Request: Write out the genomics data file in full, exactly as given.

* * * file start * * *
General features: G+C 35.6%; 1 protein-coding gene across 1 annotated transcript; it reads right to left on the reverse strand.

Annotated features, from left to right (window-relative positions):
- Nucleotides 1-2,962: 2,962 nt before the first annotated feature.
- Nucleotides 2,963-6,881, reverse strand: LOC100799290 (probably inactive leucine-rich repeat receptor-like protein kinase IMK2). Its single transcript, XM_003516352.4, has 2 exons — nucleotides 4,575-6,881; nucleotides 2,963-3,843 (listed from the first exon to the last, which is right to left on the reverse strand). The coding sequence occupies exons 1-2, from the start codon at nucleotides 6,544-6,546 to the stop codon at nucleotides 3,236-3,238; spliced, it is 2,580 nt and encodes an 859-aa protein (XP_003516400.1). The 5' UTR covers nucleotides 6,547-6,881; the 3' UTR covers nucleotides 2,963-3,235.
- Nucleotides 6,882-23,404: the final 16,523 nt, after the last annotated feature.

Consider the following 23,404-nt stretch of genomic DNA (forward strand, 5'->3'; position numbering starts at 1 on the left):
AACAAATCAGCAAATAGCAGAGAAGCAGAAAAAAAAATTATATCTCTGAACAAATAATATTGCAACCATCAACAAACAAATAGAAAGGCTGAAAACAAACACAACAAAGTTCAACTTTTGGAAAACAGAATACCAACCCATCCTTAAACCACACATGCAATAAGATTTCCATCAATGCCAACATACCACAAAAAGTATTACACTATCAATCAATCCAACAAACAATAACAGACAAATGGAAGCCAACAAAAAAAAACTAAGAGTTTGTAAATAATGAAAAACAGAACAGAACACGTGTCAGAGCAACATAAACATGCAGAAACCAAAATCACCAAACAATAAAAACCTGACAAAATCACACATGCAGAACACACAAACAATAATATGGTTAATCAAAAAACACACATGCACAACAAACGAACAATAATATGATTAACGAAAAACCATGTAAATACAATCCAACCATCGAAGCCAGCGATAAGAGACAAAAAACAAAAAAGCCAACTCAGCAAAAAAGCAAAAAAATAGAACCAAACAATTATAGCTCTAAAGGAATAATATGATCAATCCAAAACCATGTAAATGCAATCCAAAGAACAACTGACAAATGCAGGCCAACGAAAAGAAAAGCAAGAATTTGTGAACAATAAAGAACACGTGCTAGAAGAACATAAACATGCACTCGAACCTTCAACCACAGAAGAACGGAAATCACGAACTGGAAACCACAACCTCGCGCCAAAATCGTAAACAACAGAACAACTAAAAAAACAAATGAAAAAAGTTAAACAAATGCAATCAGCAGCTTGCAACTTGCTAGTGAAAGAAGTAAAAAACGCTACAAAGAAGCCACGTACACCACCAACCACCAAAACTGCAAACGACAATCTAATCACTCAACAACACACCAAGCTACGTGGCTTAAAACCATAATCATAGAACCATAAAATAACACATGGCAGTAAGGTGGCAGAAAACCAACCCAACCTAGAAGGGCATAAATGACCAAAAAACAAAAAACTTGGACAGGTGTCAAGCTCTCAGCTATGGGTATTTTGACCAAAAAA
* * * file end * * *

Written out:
General features: G+C 35.6%; 1 protein-coding gene across 1 annotated transcript; it reads right to left on the reverse strand.

Annotated features, from left to right (window-relative positions):
- Nucleotides 1-2,962: 2,962 nt before the first annotated feature.
- Nucleotides 2,963-6,881, reverse strand: LOC100799290 (probably inactive leucine-rich repeat receptor-like protein kinase IMK2). Its single transcript, XM_003516352.4, has 2 exons — nucleotides 4,575-6,881; nucleotides 2,963-3,843 (listed from the first exon to the last, which is right to left on the reverse strand). The coding sequence occupies exons 1-2, from the start codon at nucleotides 6,544-6,546 to the stop codon at nucleotides 3,236-3,238; spliced, it is 2,580 nt and encodes an 859-aa protein (XP_003516400.1). The 5' UTR covers nucleotides 6,547-6,881; the 3' UTR covers nucleotides 2,963-3,235.
- Nucleotides 6,882-23,404: the final 16,523 nt, after the last annotated feature.

Consider the following 23,404-nt stretch of genomic DNA (forward strand, 5'->3'; position numbering starts at 1 on the left):
AACAAATCAGCAAATAGCAGAGAAGCAGAAAAAAAAATTATATCTCTGAACAAATAATATTGCAACCATCAACAAACAAATAGAAAGGCTGAAAACAAACACAACAAAGTTCAACTTTTGGAAAACAGAATACCAACCCATCCTTAAACCACACATGCAATAAGATTTCCATCAATGCCAACATACCACAAAAAGTATTACACTATCAATCAATCCAACAAACAATAACAGACAAATGGAAGCCAACAAAAAAAAACTAAGAGTTTGTAAATAATGAAAAACAGAACAGAACACGTGTCAGAGCAACATAAACATGCAGAAACCAAAATCACCAAACAATAAAAACCTGACAAAATCACACATGCAGAACACACAAACAATAATATGGTTAATCAAAAAACACACATGCACAACAAACGAACAATAATATGATTAACGAAAAACCATGTAAATACAATCCAACCATCGAAGCCAGCGATAAGAGACAAAAAACAAAAAAGCCAACTCAGCAAAAAAGCAAAAAAATAGAACCAAACAATTATAGCTCTAAAGGAATAATATGATCAATCCAAAACCATGTAAATGCAATCCAAAGAACAACTGACAAATGCAGGCCAACGAAAAGAAAAGCAAGAATTTGTGAACAATAAAGAACACGTGCTAGAAGAACATAAACATGCACTCGAACCTTCAACCACAGAAGAACGGAAATCACGAACTGGAAACCACAACCTCGCGCCAAAATCGTAAACAACAGAACAACTAAAAAAACAAATGAAAAAAGTTAAACAAATGCAATCAGCAGCTTGCAACTTGCTAGTGAAAGAAGTAAAAAACGCTACAAAGAAGCCACGTACACCACCAACCACCAAAACTGCAAACGACAATCTAATCACTCAACAACACACCAAGCTACGTGGCTTAAAACCATAATCATAGAACCATAAAATAACACATGGCAGTAAGGTGGCAGAAAACCAACCCAACCTAGAAGGGCATAAATGACCAAAAAACAAAAAACTTGGACAGGTGTCAAGCTCTCAGCTATGGGTATTTTGACCAAAAAA